Structure Type: built works - public buildings - courthouses

Designers: Ritchie, Willis, A., Architect (firm); Saunders and Lawton, Architects (firm); George Willis Lawton (architect); Willis Alexander Ritchie (architect); Charles Willard Saunders (architect)

Dates: constructed 1890-1891

3 stories

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7th Avenue and Alder Street
First Hill, Seattle, WA 98104

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Designed c. 1890, the King County Courthouse #2 underscored the increased influence Neoclassicism was exerting by the 1890s on American architects. Gone was the picturesque exuberance of the Queen Anne or Italianate Styles, to be replaced with the formal simplicity, templar symmetry and ornamental vocabulary of the Greeks and Romans. This transition also suggested the increased influence of America's growing number of architectural schools promoting the educational methods of the Parisian École nationale supérieure des Beaux-Arts. The most prominent and influential model of Beaux-Arts design and planning was the wildly popular World's Columbian Exposition in Chicago, IL, of 1893.

Building History

This second King County Courthouse superseded the first which was then sold to the City of Seattle for use as its City Hall. (Despite the accretion of several shoddy additions, Seattle City Government occupied that building until 1909.) Erected two years after the destructive fires leveled Seattle, Ellensburg and Spokane, King County's grand courthouse of 1890-1891 was lauded as the first fireproof building erected in the Pacific Northwest, a measure of Seattle's growing wealth and importance. Willis A. Ritchie, who appeared in Seattle in 1889, moved from the State of KS, where he became familiar with the latest architectural fireproofing techniques while he served as the Superintendent of the Federal Courthouse and Post Office in Wichita, KS, (1886-1889). Obtaining a plum commission for the state's largest county, put Ritchie in good position to find subsequent work. He would make the most of this experience, marketing his skills at producing fireproof buildings to build similar county courthouses across WA. (See Jeffrey Karl Ochsner and Dennis Alan Andersen, Distant Corner: Seattle Architects and the Legacy of H.H. Richardson, [Seattle: University of Washington Press, 2003], p. 254-260.) While the hilltop siting was meant to inspire citizens, many cursed it, as the way from Pioneer Square was steep, making the walk exhausting. The courthouse's location became known to locals as "Profanity Hill." King County governmental officials moved into the new courthouse on 06/06/1891, the two-year anniversary of the Seattle Fire.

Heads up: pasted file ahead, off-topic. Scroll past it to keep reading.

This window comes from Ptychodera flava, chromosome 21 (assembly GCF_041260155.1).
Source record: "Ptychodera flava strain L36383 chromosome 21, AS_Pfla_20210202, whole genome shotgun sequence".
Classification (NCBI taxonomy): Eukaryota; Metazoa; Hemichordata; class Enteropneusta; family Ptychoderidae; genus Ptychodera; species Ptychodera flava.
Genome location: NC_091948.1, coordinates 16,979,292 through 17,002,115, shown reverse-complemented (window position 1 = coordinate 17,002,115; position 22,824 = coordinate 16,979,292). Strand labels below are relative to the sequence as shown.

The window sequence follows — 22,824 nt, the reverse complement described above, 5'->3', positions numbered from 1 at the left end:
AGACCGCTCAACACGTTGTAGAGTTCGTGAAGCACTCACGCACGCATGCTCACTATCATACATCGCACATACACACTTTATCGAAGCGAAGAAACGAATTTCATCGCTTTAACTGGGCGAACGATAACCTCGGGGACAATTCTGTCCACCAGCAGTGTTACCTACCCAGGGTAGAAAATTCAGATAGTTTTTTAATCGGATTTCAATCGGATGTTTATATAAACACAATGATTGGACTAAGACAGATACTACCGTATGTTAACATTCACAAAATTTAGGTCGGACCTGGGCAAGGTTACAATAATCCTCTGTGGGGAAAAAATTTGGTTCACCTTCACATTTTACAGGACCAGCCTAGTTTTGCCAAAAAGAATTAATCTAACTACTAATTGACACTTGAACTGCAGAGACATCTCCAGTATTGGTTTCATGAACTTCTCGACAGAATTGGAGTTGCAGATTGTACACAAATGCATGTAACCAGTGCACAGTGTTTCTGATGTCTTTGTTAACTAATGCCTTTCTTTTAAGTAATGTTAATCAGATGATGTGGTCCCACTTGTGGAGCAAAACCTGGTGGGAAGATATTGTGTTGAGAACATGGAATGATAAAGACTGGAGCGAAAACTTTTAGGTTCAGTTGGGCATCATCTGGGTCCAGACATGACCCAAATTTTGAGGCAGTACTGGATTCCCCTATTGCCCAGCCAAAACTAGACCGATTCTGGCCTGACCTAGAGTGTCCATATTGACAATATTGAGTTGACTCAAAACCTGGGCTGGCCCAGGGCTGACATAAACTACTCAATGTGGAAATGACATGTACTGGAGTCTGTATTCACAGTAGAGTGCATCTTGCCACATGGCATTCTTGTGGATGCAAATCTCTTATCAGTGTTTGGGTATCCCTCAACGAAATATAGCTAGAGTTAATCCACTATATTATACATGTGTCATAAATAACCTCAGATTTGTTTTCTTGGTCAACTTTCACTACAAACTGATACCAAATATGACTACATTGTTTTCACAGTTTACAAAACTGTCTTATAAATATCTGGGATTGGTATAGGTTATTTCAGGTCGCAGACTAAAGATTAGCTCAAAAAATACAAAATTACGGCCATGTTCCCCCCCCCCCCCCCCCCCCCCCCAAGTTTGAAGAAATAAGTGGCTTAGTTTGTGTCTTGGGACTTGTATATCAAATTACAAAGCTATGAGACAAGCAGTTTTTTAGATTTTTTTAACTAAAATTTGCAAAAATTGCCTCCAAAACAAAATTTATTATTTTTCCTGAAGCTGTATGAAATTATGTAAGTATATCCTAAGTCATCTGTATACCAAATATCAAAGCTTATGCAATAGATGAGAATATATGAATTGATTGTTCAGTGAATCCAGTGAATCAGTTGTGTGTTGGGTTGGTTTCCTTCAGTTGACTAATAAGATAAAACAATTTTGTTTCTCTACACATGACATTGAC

Building Notes

This masonry, three-story courthouse had a central projecting portico, supported by six Ionic columns, the two outer ones positioned more closely together that the interior two. The architect placed a sculpture representing justice at the porch pediment's peak. The portico was flanked by wings that terminated in slightly projecting pediments. The central hall was topped by a tall, somewhat clumsy clock tower supported by eight stubby Ionic columns.


The Seattle Times reported on 03/08/1903: "Saunders & Lawton are drawing the plans for the $25,000 wing to be built to the King County Courthouse. The board of county commissioners ordered the wing built last week." (See "Real Estate and Building Review," Seattle Times, 03/08/1903, p. 4.)


The King County Courthouse #2 was razed in the 1930s.

PCAD id: 12569